Who Owns MySpace? – Foundation to Aquisition

who owns myspace

Who Owns MySpace? – Myspace is a social networking platform that was the social networking site in the world for three consecutive years, from 2005 to 2008. Even though it is not as popular now, Myspace has greatly influenced music and pop culture, and technology. Companies like YouTube, Zynga, PhotoBucket, and RockYou gained prominence through this platform. However, it still holds the distinction of being the first social networking platform that was used worldwide. 

Who Owns MySpace?

Founded in 2003, Myspace gained immense success in its initial years and was acquired by News Corporation just two years later, in July 2005, for $580 million. Myspace continued to see success as it surpassed platforms like Google and Yahoo! And became the most visited website in the country in June 2006. In addition, profit continued, and the platform generated a revenue of $800 million in the fiscal year of 2008.

But with the development of rival social media platforms, Myspace lost its members for various reasons. By May of 2009, Myspace was surpassed by Facebook to become the most viewed website in the United States. However, what began as a decrease in traffic soon turned into a downward spiral as the number of Myspace users continued to decline, reaching as low as 7 million as of 2019.

The company changed hands in June 2009 when Justin Timberlake and Specific Media Group purchased the platform, hoping to revive the business. The purchase was made for nearly $35 million. However, another purchase soon happened when Time Inc. bought myspace and its parent company in February 2016. A significant drop from its initial value, the purchase was made for $87 million, still more than what Timberlake and Specific Media Group paid. Myspace is currently owned by Meredith Corporation, which purchased Time Inc. in January 2018.


Myspace came into being when many eUniverse employees foresaw the potential of social networking and decided to harness it themselves. Within 10 days, in August 2003, the first version of the social networking platform was ready for launch, using ColdFusion for implementation. The site was launched with a complete infrastructure setup that included human resources, finance, technical expertise, server capacity, and bandwidth. iUniverse’s founder, CEO, and chairman, Brad Greenspan, oversaw the project, and Chris Dewolfe was appointed as the site’s starting CEO. At the same time, Tom Anderson was given the position of Myspace’s starting president.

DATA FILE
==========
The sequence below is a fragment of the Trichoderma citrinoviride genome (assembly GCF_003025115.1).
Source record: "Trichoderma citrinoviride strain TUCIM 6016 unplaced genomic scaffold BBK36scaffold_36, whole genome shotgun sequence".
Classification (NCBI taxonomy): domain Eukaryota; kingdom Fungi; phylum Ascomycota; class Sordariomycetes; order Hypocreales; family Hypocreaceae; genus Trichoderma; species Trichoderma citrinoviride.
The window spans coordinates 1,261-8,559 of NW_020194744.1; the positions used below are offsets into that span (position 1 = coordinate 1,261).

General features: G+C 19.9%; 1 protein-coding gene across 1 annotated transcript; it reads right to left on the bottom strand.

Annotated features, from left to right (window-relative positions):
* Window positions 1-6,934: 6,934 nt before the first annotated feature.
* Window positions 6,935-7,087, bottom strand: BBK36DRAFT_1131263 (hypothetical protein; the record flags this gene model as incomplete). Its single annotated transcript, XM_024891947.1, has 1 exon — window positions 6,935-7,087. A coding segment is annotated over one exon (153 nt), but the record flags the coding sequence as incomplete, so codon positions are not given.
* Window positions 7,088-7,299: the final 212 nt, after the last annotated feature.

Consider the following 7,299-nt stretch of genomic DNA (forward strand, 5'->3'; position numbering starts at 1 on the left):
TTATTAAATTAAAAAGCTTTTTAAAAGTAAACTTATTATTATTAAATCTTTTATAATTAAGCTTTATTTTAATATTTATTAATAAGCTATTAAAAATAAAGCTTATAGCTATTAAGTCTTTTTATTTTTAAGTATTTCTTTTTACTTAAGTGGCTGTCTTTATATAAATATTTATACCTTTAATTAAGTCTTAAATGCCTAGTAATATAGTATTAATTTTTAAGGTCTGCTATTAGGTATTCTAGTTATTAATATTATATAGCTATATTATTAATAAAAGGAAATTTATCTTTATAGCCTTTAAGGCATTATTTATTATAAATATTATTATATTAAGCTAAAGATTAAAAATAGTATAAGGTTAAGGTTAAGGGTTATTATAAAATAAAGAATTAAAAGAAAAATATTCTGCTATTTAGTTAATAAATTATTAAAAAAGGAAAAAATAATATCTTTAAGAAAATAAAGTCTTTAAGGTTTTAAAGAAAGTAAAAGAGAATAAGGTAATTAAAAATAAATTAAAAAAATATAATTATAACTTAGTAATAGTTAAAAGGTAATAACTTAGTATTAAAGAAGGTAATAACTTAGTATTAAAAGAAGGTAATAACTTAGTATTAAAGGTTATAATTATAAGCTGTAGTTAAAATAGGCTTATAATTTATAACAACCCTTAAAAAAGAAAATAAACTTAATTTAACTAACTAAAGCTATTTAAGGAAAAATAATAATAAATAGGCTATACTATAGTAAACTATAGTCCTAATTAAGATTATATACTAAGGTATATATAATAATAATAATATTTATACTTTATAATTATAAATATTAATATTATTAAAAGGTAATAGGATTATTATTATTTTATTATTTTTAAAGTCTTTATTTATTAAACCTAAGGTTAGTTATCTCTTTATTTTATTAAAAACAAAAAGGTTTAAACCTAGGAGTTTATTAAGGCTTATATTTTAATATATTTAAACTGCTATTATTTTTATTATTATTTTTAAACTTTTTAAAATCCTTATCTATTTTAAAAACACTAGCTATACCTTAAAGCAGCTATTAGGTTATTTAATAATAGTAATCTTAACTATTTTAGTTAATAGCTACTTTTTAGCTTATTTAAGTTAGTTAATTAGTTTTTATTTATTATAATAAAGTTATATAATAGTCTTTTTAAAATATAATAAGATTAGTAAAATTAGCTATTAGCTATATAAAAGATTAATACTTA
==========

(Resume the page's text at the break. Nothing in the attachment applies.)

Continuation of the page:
The initial resources given to this platform were provided by iUniverse, and the very first Myspace users were the employees from eUniverse. It is a universe that is to be credited for bringing the initial traffic to this website as they used their 20 million users and email subscribers to build the user profile for Myspace. In addition, competitions were held at eUniverse to see who could get the most users to sign up on the platform.

The domain MySpace.com was owned by YourZ.com Inc. originally, and the corporation had plans to launch the domain name with an online data sharing and storage platform. However, by 2003, the idea had changed, and Myspace came to be a social networking website, but only after a friend reminded DeWolfe that he owned that domain name. DeWolfe also had the idea of charging a certain fee for the social networking service they were to provide. Still, Greenspan knew that keeping their services free was crucial to building membership and gaining trust and popularity.

Myspace soon became a well-used site, immensely popular amongst teenagers and young adults. By 2005, they were successful enough for DeWolfe to hold talks with Facebook founder Mark Zuckerberg to acquire the new social networking site for $75 million. However, the deal which could have changed the history of Myspace forever fell through. Myspace was bought along with its parent company eUniverse (which is now called Intermix Media).

First Acquisition

News Corporation bought the platform for $580 million in July 2005. This was a profitable purchase for New Corporation as the website was being visited by 16 million users monthly, and this number was rising exponentially. Viacom was in the running to buy Myspace, too. Still, News Corporation offered a higher price, seen as a valuable investment at the time as News Corporation wanted to expand its own membership, which they could do through Myspace and take advantage of online advertising. Myspace continued to grow as the platform’s value had tripled from the price it was sold for just within a year. The chairman and CEO of Time Inc., Joe Ripp, called this acquisition “game-changing” for the company.